After this, you can let the script export dataframes into Feather files.

The dataframes have some properties you should be aware of:
  • They are in long format (database format). This is how things are typically stored in a database. In a spreadsheet or wide format, we would pivot one of the index columns to the right. Pivot and unpivot operations are some of the most important ones when using dataframes.
  • They use a sparse representation: the zero values are not stored.
  • The index columns form a unique key. There are no duplicates.
  • The index columns are strings, and the value column is a double-precision floating point value. When using CSV (text) files, these may appear as integers. 
If you want to convert the sparse representation of A into a proper 2d numpy matrix, you can do something like:


The ordering is taken from sets i and j.


Example 2: sparse network


Here is a simple procedure to generate a sparse directed network or graph in GAMS:

set i 'nodes' /node1*node100/;

alias(i,j);

set a(i,j'arcs';

 

a(i,j) = uniform(0,1)<0.1;

 

*

only display if small

*

display$(card(i)<50) i,a;

 

*

export network as GDX file

*

execute_unload "network.gdx",i,a;

 

 

This data set has a 2-dimensional set 'a' representing the arcs (or edges). After converting the GDX file to CSV files, we can import this in Python as:


 The arcs look like:



Let's do some simple operations on the network. In GAMS, we can do:

*

size of network

*

parameter size(*) 'number of nodes and arcs';

size('nodes') = card(i);

size('arcs') = card(a);

option size:0; display size;

 

*

print some statistics on the degrees of the nodes

*

parameter maxdegree(*) 'max in/out-degree';

maxdegree('in') = smax(i,sum(a(j,i),1));

maxdegree('out') = smax(i,sum(a(i,j),1));

maxdegree('in/out') = smax(i,sum(a(j,i),1)+sum(a(i,j),1));

option maxdegree:0; display maxdegree;

 

 

This shows:


----     30 PARAMETER size  number of nodes and arcs

nodes  100,    arcs  1002


----     39 PARAMETER maxdegree  max in/out-degree

in     20,    out    17,    in/out 36



Let's do the same thing in Python, using the networkx package.




Conclusion


The GAMS script shown in the appendix is a tool to convert a GAMS GDX data file into a representation that can be consumed in standalone Python. This little tool has already been shown to be useful for GAMS modelers to produce data sets for further processing in a Python environment.


References


Appendix: gdx2python.gms


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   Export GDX file to Python data files

  

   Supported export formats:

  

     - multiple CSV files (one per symbol)

     - multiple Feather files (binary, one per symbol)

     - Pickle file (single file)

    

  The Feather files are the fastest. However, you need to install support for this

  (package pyarrow).

   

 

$offText

 

 

*-----------------------------------------------------------------------

* User-provided settings

*-----------------------------------------------------------------------

 

$set gdxfile      network.gdx

$set outputdir    networkdata

 

* Output format

* can be: CSV,Feather,Pickle

$set format       CSV

*$set format       Feather

*$set format       Pickle

 

 

*-----------------------------------------------------------------------

* Body

*-----------------------------------------------------------------------

 

 

quick checks

$if not exist %gdxfile%   $abort %gdxfile% does not exist

$call mkdir %outputdir%

$if errorlevel 1 $abort could not create %outputdir%

you can comment out the previous like if you want to go ahead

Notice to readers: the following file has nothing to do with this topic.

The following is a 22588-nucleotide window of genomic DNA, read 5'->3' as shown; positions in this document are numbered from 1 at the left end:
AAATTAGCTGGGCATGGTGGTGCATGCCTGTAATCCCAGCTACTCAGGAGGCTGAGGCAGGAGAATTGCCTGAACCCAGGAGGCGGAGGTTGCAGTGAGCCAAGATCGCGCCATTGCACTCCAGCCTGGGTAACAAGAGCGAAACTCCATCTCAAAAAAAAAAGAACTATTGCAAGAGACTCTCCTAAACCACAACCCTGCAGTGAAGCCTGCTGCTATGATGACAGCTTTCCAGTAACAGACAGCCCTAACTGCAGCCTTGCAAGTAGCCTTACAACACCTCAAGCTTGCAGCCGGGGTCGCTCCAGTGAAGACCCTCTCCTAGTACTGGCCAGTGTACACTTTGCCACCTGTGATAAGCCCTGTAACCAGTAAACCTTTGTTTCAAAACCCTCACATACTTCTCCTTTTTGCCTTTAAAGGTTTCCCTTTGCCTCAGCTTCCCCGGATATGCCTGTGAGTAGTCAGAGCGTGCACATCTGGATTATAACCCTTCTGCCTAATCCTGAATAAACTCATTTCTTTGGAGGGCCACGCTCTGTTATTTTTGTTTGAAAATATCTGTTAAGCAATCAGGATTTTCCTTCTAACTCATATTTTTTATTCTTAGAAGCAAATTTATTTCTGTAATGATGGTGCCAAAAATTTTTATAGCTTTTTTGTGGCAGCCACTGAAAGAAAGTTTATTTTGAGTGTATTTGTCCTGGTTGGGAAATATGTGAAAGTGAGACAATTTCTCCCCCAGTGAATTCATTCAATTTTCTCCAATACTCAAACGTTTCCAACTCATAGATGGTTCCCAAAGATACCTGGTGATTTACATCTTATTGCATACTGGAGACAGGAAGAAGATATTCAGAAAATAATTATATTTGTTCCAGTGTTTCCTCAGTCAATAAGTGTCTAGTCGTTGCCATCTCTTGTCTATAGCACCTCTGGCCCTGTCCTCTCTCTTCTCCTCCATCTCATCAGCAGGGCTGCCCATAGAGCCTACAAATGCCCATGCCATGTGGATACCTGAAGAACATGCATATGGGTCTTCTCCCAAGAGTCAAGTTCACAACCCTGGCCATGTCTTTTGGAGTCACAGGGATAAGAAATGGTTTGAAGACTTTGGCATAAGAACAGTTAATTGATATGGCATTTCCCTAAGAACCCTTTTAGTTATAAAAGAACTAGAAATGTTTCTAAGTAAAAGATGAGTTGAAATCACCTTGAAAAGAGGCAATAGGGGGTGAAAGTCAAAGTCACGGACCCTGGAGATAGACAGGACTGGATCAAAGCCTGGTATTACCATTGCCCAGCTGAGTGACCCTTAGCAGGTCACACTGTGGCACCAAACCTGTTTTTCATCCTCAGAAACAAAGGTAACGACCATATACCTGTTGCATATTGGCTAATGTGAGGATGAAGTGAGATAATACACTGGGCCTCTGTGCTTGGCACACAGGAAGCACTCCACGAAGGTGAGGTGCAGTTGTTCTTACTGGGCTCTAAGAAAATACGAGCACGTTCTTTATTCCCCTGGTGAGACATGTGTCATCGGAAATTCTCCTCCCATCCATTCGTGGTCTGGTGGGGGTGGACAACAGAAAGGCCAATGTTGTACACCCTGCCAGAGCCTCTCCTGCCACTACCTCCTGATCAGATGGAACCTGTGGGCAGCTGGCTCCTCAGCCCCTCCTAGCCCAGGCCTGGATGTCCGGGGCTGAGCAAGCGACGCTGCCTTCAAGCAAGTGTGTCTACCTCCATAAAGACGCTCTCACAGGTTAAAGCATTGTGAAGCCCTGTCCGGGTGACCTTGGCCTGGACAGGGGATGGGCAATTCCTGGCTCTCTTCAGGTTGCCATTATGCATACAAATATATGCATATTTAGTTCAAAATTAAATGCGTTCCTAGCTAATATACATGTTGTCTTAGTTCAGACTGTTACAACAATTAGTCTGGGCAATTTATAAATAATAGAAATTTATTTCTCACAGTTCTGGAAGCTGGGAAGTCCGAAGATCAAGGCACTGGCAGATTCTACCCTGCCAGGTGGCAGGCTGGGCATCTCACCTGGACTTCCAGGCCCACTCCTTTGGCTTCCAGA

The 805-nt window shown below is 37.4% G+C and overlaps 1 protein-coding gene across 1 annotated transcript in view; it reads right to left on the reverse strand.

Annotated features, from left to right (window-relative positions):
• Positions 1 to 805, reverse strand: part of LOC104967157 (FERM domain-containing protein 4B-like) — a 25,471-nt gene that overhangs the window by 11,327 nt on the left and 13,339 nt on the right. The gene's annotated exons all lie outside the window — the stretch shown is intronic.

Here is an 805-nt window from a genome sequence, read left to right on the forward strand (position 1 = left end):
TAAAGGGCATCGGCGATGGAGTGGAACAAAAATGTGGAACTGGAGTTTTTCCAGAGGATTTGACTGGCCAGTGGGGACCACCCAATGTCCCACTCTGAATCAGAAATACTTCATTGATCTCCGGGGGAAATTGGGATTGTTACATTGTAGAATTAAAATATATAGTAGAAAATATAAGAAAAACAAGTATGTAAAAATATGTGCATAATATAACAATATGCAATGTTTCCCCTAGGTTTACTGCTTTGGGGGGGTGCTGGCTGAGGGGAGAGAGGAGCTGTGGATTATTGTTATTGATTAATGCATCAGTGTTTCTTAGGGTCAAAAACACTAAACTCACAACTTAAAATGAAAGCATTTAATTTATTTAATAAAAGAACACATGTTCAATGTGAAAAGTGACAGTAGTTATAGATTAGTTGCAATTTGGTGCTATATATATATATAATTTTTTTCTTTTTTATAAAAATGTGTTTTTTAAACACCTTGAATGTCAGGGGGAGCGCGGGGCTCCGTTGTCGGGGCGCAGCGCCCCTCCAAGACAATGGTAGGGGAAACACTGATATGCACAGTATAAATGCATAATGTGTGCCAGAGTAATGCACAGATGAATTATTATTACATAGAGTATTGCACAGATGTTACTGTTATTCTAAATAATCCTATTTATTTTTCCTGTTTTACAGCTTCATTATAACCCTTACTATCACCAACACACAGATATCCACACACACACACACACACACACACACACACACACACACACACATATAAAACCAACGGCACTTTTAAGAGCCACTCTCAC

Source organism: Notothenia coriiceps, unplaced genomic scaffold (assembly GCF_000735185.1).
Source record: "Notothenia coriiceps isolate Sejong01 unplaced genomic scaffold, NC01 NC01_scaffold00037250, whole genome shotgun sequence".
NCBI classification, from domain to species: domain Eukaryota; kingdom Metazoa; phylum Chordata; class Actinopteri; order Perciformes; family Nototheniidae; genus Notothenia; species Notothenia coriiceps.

in the case the directory already exist.

 

 

for reference dump the table of contents of the GDX file to the output directory

$call gdxdump %gdxfile% symbols > %outputdir%\gdxcontent.txt

$call type %outputdir%\gdxcontent.txt

 

 

* Here we loop over all symbols in the GDX file and export them.

 

$onEmbeddedCode Python:

 

import gamstransfer as gt

import pandas as pd

import pickle

import sys

import time

 

gdxfile = r'%gdxfile%'

outputdir = r'%outputdir%'

format = '%format%'

 

start = time.time()

print(f'Reading {gdxfile}')

gdx = gt.Container(gdxfile)

print(f'Read time:{time.time()-start:.1f} seconds')

 

start = time.time()

 

howtoread = f'''# example Python reader for data from {gdxfile}

import pandas as pd

'''

 

if format=='Pickle':

   alldata = {}

   pandasversion = pd. __version__

   howtoread += 'import pickle'

 

run through all symbols in gdx file

for sym in gdx.data.keys():

   df = gdx.data[sym].records

   if df is None: continue

   #print(df.head())

   if format=='CSV':

        fln = f'{outputdir}\\{sym}.csv'

        print(f'  {sym} --> {fln}')

        df.to_csv(fln,index=False)

        howtoread += f"\n{sym} = pd.read_csv('{sym}.csv')"

   if format=='Feather':

        fln = f'%outputdir%\\{sym}.feather'

        print(f'  {sym} --> {fln}')

        df.to_feather(fln)

        howtoread += f"\n{sym} = pd.read_feather('{sym}.feather')"

   if format=='Pickle':

        print(f'  Reading {sym}')

        alldata[sym] = df

   

if format=='Pickle':

   fln = f'{outputdir}\\alldata.pickle'

   print(f'  {gdxfile} --> {fln}')

   with open(fln, 'wb') as handle:

        pickle.dump(alldata, handle, protocol=pickle.HIGHEST_PROTOCOL)

   howtoread += f"\n\nprint('Pickle file was written with Pandas version {pandasversion}')"

   howtoread += "\nprint(f'Your version is {pd. __version__}. This should be the same or newer.')"

   howtoread += "\n\nwith open('alldata.pickle', 'rb') as f:"

   howtoread += "\n   alldata = pickle.load(f)"    

   howtoread += "\n\nprint(f'Keys:{alldata.keys()}')"    

   howtoread += "\n\nprint(f'Summary of data:\\n{alldata}')"    

 

fln = f'{outputdir}\\howtoread.py'

print(f'  Writing {fln}')

with open(fln,'w') as f:

    f.write(howtoread)

 

print(f'Write time:{time.time()-start:.1f} seconds')

        

$offEmbeddedCode